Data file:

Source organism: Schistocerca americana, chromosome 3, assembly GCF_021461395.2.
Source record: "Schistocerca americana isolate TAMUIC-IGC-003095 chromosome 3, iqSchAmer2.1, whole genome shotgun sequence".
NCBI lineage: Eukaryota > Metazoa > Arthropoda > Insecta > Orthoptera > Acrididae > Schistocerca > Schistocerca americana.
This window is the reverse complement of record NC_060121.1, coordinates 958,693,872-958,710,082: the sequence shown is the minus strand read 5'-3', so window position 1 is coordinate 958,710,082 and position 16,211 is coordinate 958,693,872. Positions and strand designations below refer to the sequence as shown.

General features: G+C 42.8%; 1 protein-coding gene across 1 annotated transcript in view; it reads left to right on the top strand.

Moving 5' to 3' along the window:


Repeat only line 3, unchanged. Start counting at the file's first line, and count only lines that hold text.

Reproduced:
NCBI lineage: Eukaryota > Metazoa > Arthropoda > Insecta > Orthoptera > Acrididae > Schistocerca > Schistocerca americana.